(a) Each State must specify appropriate water uses to be achieved and protected. The classification of the waters of the State must take into consideration the use and value of water for public water supplies, protection and propagation of fish, shellfish and wildlife, recreation in and on the water, agricultural, industrial, and other purposes including navigation. In no case shall a State adopt waste transport or waste assimilation as a designated use for any waters of the United States.
(b) In designating uses of a water body and the appropriate criteria for those uses, the State shall take into consideration the water quality standards of downstream waters and shall ensure that its water quality standards provide for the attainment and maintenance of the water quality standards of downstream waters.
(c) States may adopt sub-categories of a use and set the appropriate criteria to reflect varying needs of such sub-categories of uses, for instance, to differentiate between cold water and warm water fisheries.
(d) At a minimum, uses are deemed attainable if they can be achieved by the imposition of effluent limits required under sections 301(b) and 306 of the Act and cost-effective and reasonable best management practices for nonpoint source control.
(e) Prior to adding or removing any use, or establishing sub-categories of a use, the State shall provide notice and an opportunity for a public hearing under § 131.20(b) of this regulation.
(f) States may adopt seasonal uses as an alternative to reclassifying a water body or segment thereof to uses requiring less stringent water quality criteria. If seasonal uses are adopted, water quality criteria should be adjusted to reflect the seasonal uses, however, such criteria shall not preclude the attainment and maintenance of a more protective use in another season.
(g) States may remove a designated use which is not an existing use, as defined in § 131.3, or establish sub-categories of a use if the State can demonstrate that attaining the designated use is not feasible because:
(1) Naturally occurring pollutant concentrations prevent the attainment of the use; or
(2) Natural, ephemeral, intermittent or low flow conditions or water levels prevent the attainment of the use, unless these conditions may be compensated for by the discharge of sufficient volume of effluent discharges without violating State water conservation requirements to enable uses to be met; or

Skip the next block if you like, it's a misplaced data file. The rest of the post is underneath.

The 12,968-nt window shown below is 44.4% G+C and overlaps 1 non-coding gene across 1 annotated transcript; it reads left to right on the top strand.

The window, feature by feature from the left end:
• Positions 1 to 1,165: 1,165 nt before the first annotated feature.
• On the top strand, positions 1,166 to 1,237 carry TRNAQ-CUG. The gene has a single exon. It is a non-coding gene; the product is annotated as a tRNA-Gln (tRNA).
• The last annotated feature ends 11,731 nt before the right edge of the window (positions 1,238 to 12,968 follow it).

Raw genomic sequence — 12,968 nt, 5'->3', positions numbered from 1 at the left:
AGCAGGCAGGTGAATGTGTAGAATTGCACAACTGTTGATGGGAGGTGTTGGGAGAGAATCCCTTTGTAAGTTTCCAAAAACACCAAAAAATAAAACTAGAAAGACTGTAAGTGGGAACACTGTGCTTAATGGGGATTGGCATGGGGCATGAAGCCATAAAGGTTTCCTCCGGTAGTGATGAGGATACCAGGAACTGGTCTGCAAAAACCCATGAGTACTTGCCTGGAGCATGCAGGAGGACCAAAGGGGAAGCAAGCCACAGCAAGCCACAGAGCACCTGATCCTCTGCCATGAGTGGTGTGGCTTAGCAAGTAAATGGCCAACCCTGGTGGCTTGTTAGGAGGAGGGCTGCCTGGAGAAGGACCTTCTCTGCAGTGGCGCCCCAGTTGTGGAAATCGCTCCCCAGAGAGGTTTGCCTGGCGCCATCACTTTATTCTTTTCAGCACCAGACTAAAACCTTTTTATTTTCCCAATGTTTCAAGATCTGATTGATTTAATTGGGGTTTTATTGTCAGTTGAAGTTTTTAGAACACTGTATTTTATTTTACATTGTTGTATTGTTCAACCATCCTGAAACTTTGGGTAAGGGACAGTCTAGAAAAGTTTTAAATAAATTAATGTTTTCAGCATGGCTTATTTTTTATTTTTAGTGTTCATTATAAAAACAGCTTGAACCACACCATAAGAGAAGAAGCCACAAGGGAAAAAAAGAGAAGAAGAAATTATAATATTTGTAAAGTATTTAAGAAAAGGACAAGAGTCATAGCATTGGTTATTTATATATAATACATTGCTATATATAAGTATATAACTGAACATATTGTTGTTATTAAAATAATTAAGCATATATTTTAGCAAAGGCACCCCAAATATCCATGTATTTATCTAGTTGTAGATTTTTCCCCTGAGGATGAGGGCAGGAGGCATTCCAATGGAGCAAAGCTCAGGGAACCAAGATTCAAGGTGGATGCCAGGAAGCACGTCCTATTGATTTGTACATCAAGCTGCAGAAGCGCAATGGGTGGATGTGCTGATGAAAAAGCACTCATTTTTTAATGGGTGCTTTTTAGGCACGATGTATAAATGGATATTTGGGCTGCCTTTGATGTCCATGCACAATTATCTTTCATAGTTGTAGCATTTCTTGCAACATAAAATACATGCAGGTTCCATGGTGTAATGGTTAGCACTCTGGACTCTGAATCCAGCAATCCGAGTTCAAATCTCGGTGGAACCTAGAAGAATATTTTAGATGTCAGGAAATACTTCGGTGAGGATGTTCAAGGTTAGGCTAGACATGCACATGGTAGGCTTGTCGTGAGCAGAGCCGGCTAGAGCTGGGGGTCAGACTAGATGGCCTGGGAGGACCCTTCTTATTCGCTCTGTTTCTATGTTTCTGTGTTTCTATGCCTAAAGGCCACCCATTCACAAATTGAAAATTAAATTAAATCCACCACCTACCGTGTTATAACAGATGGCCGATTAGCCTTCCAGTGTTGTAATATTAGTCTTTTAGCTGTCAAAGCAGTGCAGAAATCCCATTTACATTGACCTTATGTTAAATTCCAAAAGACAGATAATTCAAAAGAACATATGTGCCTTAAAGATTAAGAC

(3) Human caused conditions or sources of pollution prevent the attainment of the use and cannot be remedied or would cause more environmental damage to correct than to leave in place; or
(4) Dams, diversions or other types of hydrologic modifications preclude the attainment of the use, and it is not feasible to restore the water body to its original condition or to operate such modification in a way that would result in the attainment of the use; or
(5) Physical conditions related to the natural features of the water body, such as the lack of a proper substrate, cover, flow, depth, pools, riffles, and the like, unrelated to water quality, preclude attainment of aquatic life protection uses; or
(6) Controls more stringent than those required by sections 301(b) and 306 of the Act would result in substantial and widespread economic and social impact.
(h) States may not remove designated uses if:
(1) They are existing uses, as defined in § 131.3, unless a use requiring more stringent criteria is added; or
(2) Such uses will be attained by implementing effluent limits required under sections 301(b) and 306 of the Act and by implementing cost-effective and reasonable best management practices for nonpoint source control.
(i) Where existing water quality standards specify designated uses less than those which are presently being attained, the State shall revise its standards to reflect the uses actually being attained.
(j) A State must conduct a use attainability analysis as described in § 131.3(g) whenever:
(1) The State designates or has designated uses that do not include the uses specified in section 101(a)(2) of the Act, or
(2) The State wishes to remove a designated use that is specified in section 101(a)(2) of the Act or to adopt subcategories of uses specified in section 101(a)(2) of the Act which require less stringent criteria.
(k) A State is not required to conduct a use attainability analysis under this regulation whenever designating uses which include those specified in section 101(a)(2) of the Act.
Title 40 published on 2013-07-01
no entries appear in the Federal Register after this date.
This is a list of United States Code sections, Statutes at Large, Public Laws, and Presidential Documents, which provide rulemaking authority for this CFR Part.